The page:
Lightly grease (I use a non-stick spray) two round 8” inch cake pans or one 9”x13” baking dish. If using round cake pans, divide batter into the two pans. Put pans on the center rack of a 350 degree oven and bake for 35-40 minutes, until the center of the cake springs back when gently pushed.  Remove from oven and transfer to a cooling rack. Let cake cool for 15 minutes in pans and then invert cakes out of pans onto cooling rack (you don’t need to do this if you baked it in a 9”x13” baking dish). Allow cake to cool completely.
While cake is cooling, prepare the frosting. 

1 stick    butter (unsalted)
1 ½ cup  sugar
1 ¼ cup  unsweetened cocoa
1/8 tsp   salt
1 ¼ cup  heavy cream
¼ cup    sour cream
1 ½ tsp  instant coffee granules
2 tsp      vanilla

In a large pot over low heat, melt butter. Then add sugar, cocoa and salt. This will be a very thick and clumpy mixture. In a bowl or large measuring cup, combine heavy cream, sour cream and instant coffee. Add cream mixture to pot, whisking in until mixture is completely smooth. Remove frosting from heat and add vanilla. Allow mixture to cool to room temperature (it will thicken). When frosting has cooled and is of spreading consistency, proceed to frost cooled cake. Enjoy!

Wednesday, October 17, 2012

Bread & Butter Jalapeno Peppers

It’s a long-standing tradition in my family to “put up” a few dozen jars of bread and butter pickles every August. When the Michigan pickle crop comes in we go to work washing and slicing, boiling and filling jars, and stocking up for the year ahead. But this pickle season came and went before I could get my pickling on. I was still in a cast and recovering from surgery and there were a couple of consecutive weeks of brutally high temperatures. Next thing I knew, we were into September.

While the bread and butter pickles are a joy to make and eat, by the time I was ready to start canning I couldn’t find the kind of pickles I like to use. So I took a look at what was in full harvest and saw bushels and bushels of jalapeno peppers. Not only were they abundant, inexpensive and beautiful, but I thought their heat would mate well with the sweet and tangy brine of the bread and butter pickle recipe. A little research revealed that a lot have made a sweet pickled variation of the jalapeno. I already had a good brine recipe, so why not try it?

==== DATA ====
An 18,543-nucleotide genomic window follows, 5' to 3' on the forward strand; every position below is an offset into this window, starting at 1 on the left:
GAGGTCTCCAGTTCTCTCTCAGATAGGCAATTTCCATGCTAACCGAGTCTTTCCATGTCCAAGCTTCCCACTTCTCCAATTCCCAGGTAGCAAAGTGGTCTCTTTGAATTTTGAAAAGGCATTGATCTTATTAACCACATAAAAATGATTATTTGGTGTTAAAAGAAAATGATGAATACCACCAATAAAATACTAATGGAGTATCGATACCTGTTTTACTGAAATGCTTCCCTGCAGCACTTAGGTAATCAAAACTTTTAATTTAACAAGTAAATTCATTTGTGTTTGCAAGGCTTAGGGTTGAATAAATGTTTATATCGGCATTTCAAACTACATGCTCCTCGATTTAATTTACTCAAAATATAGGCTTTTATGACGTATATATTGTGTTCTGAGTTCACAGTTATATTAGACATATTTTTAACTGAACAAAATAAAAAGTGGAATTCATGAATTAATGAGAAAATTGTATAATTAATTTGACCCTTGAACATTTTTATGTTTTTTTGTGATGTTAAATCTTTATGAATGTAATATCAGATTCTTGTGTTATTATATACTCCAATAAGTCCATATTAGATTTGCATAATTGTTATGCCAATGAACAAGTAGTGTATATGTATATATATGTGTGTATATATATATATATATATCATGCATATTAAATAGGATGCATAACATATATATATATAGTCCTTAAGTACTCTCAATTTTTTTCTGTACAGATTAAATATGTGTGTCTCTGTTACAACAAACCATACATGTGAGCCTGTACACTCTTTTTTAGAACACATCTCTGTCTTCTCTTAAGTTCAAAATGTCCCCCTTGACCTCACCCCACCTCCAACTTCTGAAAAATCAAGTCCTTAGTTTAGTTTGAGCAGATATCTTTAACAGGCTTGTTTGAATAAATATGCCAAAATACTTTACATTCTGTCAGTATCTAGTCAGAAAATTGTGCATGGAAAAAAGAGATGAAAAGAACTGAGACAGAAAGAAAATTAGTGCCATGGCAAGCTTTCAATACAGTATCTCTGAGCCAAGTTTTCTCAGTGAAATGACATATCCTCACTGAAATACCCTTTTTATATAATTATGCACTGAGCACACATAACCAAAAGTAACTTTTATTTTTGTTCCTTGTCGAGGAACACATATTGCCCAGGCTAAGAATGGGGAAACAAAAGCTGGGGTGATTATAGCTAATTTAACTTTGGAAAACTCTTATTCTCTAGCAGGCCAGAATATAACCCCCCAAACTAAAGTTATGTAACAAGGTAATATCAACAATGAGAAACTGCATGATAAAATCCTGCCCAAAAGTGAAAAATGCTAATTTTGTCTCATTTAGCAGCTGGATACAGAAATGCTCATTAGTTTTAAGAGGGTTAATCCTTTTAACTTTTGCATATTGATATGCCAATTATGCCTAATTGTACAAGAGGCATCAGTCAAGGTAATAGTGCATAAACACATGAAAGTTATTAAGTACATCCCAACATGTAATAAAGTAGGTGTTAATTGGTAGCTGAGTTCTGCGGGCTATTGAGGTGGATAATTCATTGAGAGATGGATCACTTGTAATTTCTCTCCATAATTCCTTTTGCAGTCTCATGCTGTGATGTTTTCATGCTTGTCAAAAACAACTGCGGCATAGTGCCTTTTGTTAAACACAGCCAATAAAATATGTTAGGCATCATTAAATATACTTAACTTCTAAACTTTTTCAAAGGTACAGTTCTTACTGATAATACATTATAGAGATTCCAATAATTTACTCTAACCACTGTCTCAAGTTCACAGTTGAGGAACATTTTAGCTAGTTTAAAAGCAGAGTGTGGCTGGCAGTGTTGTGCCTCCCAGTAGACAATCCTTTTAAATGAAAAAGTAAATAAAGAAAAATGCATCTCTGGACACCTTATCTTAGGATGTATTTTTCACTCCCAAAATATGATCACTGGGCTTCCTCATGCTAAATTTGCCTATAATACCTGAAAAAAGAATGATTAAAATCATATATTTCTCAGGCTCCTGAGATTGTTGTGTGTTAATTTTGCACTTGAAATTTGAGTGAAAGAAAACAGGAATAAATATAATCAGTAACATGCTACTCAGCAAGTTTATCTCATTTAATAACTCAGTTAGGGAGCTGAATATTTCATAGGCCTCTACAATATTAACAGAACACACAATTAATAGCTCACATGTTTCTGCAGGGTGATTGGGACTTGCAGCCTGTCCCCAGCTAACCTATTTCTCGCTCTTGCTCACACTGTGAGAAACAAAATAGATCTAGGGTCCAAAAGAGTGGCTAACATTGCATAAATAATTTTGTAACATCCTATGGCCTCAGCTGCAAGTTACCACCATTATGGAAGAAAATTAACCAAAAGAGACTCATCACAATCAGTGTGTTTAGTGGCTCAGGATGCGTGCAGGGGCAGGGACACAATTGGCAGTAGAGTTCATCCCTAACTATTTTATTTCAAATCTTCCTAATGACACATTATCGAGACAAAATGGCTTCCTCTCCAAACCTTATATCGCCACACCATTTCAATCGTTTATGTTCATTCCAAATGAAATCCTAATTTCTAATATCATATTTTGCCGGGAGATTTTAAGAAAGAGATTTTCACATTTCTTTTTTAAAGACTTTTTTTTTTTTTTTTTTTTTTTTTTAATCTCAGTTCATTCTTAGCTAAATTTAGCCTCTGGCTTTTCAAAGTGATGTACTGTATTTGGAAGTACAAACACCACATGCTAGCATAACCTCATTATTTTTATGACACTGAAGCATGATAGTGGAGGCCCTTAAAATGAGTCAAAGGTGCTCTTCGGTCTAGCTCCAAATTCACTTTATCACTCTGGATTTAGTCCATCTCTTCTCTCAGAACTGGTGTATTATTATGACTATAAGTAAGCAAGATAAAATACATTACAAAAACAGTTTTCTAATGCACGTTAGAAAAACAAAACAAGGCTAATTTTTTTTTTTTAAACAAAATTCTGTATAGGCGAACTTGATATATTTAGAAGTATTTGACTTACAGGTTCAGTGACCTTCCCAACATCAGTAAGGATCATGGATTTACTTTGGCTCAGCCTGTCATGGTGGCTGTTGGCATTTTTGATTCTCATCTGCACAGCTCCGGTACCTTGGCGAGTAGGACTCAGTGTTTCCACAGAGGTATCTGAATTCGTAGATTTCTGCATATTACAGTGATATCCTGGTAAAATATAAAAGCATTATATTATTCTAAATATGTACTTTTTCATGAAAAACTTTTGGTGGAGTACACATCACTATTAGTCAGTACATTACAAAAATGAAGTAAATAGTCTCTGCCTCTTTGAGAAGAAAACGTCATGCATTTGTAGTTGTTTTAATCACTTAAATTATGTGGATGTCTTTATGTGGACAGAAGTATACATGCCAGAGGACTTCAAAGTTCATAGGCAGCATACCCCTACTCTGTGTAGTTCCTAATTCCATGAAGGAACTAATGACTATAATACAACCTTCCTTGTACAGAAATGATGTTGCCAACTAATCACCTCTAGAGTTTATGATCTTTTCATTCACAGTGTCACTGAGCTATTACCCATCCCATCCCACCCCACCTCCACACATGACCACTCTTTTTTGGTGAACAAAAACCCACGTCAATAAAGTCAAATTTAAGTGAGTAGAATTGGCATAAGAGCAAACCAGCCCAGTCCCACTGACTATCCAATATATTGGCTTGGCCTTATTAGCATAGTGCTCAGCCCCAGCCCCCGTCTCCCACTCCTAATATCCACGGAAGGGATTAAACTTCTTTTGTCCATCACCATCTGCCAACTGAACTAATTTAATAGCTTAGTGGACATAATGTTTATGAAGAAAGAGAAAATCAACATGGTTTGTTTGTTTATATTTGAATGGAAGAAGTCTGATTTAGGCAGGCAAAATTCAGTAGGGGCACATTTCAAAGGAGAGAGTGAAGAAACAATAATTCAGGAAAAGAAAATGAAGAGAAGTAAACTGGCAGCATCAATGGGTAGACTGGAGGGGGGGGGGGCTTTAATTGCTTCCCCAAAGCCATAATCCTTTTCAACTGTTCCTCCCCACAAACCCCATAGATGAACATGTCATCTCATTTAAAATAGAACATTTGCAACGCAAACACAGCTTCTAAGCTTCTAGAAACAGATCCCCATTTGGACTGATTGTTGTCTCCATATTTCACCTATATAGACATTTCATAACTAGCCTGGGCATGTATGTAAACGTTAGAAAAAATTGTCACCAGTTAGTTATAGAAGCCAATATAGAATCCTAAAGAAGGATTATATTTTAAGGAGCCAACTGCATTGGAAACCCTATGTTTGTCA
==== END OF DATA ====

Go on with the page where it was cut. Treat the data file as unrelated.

For a little extra color, texture and flavor, I included some red bell peppers and onions. The bread and butter pickle recipe calls for green bell peppers and onions, so I figured help with the consistency of flavors. I chose to put these in pint and half-pint jars, but now I’m sorry I didn’t make up a few quart jars! These are wonderful on hot dogs, sausages, burgers, grilled cheese sandwiches, ham sandwiches, or thrown into potato salad or a meatloaf. It brings a wonderful sweet heat to the party!

Bread & Butter Pickled Jalapeno Peppers

8 lbs jalapeno peppers – washed and sliced crosswise
4 large red bell peppers – washed and chopped
4 large white or yellow onions – chopped
1 ½ cups pickling salt
7 lb bag of ice

I recommend that you wear gloves when cutting up the jalapenos. Slice the washed jalapeno peppers into rings about a half inch wide. You have the option of “knocking out” the center of the rings, which contain the seeds and some of the membranes. This is where much of the heat comes from. If you want them to be milder, push the center out of the rings with your thumb. I did this to about half of them.  When the jalapenos are sliced, chop your red peppers and onions. Evenly divide the vegetables into three large bowls. Salt each batch with one half cup of pickling salt and then put one third of the bag of ice over each batch. Push some of the ice cubes into the vegetables and let batches sit for at least an hour.

In the meantime, wash and sterilize your jars, rings and lids. I used pints and half pints, but you can use whatever size you like. After my jars are washed and sterilized, I like to keep them in a 250 degree oven until I am ready to fill them. Now you can make your brine.

I needed to make two separate batches of the brine for the amount of vegetables I had to preserve.

5 cups vinegar (either white or apple cider – make sure it is 5% acidity)
4 cups white sugar
1 cup brown sugar
1 ½ tsp turmeric
1 tsp celery seed
1 ½ TBSP mustard seed
½ tsp ground cloves